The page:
Wednesday, July 28, 2010
Honeymoon Bay 蜜月灣
This is a low key surfing beach. It isn't a gorgeous beach, and the waves are higher than just about anywhere else in Yilan, so it's not the place to go if you just want to sit on the sand or splash around in the ocean. But if you surf or bodyboard, you will want to give this beach a try.
Honeymoon Bay is fairly big, but most of the coast here consists of big rocks. Only the south edge of the bay has sand, and that's where the surfers are. Above the beach are a few tents where you can rent boards. The guys there also offer lessons for kooks. There aren't any showers or other facilities, However, there is a fantastic view of Guishan Island, which seems very close when you're this far north. And on the other side, mountains loom close behind the bay, so there's a beautiful natural backdrop in both directions. Unfortunately, the town of Daxi which surrounds the bay is basically a concrete eyesore.
The town has done a remarkable job in failing to
capitalize on its surfing beach. If you walk up the sea wall to the town, there are a few places that offer cheap accomodations and food for the surfers, and a couple of littls shops selling surf gear. But there isn't much to draw surfers over to the town. Overall this is still a remarkably low key surf spot that still has quite a few rough edges.
Probably the best thing about Honeymoon Bay is the train station right across the street form the beach. To get here from Taipei, just take a train to Daxi. (Make sure you go to the right Daxi, or else you'll end up in Taoyuan.) Because of the nearby train station, you can easily get here on the weekend for a day at the beach without dealing with the usual traffic jams.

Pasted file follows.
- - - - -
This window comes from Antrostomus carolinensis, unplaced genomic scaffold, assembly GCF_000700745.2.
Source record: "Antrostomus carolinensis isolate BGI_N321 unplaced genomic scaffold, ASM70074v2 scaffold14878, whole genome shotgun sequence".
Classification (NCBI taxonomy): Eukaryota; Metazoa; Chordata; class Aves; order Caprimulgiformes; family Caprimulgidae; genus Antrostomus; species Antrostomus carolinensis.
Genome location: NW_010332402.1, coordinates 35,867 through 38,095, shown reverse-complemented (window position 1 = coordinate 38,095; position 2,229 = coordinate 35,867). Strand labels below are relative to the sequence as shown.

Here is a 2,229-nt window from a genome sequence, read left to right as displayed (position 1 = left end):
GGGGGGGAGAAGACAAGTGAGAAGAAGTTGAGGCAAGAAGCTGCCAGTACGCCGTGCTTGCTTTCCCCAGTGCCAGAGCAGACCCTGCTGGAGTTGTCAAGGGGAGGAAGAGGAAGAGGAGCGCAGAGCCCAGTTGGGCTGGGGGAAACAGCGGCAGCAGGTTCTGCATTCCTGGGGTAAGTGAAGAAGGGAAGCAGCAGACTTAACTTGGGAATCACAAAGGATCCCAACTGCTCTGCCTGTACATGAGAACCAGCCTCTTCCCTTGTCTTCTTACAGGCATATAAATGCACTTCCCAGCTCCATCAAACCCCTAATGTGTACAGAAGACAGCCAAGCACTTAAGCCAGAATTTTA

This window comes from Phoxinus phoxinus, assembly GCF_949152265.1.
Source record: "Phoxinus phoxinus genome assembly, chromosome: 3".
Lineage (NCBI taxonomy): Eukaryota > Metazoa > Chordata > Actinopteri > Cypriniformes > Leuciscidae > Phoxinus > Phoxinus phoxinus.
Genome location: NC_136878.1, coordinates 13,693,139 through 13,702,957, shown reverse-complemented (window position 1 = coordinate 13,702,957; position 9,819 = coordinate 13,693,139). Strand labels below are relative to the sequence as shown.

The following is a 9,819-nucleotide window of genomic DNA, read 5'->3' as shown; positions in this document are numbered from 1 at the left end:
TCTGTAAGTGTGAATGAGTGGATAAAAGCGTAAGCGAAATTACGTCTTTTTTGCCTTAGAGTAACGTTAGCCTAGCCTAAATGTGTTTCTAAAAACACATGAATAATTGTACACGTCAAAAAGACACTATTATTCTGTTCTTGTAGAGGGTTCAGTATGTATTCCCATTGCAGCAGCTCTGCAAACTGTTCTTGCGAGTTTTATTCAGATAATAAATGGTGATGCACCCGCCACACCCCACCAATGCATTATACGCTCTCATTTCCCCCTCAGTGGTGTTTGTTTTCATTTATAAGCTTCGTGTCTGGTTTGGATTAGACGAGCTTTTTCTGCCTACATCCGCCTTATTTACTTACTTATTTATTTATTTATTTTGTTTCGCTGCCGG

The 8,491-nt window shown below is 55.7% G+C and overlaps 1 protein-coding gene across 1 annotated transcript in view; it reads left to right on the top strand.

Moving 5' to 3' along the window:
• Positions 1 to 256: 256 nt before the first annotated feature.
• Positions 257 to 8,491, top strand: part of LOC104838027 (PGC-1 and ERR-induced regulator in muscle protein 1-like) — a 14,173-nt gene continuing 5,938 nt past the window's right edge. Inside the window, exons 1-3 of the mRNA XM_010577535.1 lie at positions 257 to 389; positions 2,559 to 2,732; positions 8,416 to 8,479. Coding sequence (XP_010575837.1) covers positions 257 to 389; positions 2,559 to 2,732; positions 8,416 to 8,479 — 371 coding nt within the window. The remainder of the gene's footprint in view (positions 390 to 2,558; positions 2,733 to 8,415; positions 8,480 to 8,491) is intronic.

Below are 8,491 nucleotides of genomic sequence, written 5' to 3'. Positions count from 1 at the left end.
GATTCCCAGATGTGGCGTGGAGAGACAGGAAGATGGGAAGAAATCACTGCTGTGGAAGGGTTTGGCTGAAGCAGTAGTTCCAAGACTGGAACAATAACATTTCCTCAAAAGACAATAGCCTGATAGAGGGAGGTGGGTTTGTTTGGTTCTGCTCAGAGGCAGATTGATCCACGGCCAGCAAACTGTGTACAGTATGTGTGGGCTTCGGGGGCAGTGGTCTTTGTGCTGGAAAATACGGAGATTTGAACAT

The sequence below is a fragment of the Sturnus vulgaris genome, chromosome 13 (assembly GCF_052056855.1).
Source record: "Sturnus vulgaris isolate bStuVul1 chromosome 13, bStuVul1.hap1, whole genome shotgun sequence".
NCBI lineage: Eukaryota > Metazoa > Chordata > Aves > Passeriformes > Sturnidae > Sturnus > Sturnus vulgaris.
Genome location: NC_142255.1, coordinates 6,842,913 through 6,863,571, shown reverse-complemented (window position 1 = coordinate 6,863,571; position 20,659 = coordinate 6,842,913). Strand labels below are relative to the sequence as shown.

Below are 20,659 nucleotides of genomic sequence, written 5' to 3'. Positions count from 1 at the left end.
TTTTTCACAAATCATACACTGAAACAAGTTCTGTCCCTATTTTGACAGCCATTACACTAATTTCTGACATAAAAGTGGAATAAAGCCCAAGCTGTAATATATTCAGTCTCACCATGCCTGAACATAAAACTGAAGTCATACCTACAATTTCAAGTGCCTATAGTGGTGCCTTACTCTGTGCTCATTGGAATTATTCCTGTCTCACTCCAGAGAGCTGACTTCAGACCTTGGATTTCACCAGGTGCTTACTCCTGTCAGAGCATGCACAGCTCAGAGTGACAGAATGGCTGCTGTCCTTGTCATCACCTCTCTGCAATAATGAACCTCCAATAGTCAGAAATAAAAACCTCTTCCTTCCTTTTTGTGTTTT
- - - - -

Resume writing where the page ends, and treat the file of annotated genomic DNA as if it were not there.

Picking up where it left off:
Honeymoon Bay is also close to one fantastic mountain hiking trail (Taoyuan Valley) and not very far from another (Caoling), so you can climb a mountain in the morning and then cool off in the ocean in the afternoon.
The big quesiton is - if you want to go surfing in Yilan, should you go to Honeymoon Bay or Waiao? The environment at Waiao is much nicer, and there are complete facilities there. However, there will probably be twenty times as many people over there. This is the beach for people who don't want to share their wave.
The big disadvantage of Honeymoon Bay is the danger. There are some rocks hidden in the sand, and if you hit one you're toast. I know a guy who hit a rock here while surfing and ended up limping around Taipei covered with casts, so the danger is real. But I'm sure that for a certain kind of person, the danger adds to the allure.
The easiest way to get here is to take the train to Daxi and walk across the street. Otherwise you take the Number 2 Road north from Toucheng. The beach isn't marked, and it isn't even obvious from the main road how to get down there. The path to the beach is next to the temple on the south edge of the bay - just south of the school. There is a little path down to the beach just to the right of the temple. If you're driving a car, you should park at the entrance of the path and walk down. If you have a scooter, bicycle, or 4 wheel drive vehicle, you can continue down the trail and park right above the beach. Alternatively, you can park in the little parking lot behind the temple, walk past the temple restrooms, and then get on the path that goes down to the beach.
If you can't find the path (it's easy to miss) you can just park anywhere in Daxi and walk south along the seawall until you get to the beach. (Those weird black insects scuttling across the seawall are called sea cockroaches - 海蟑螂).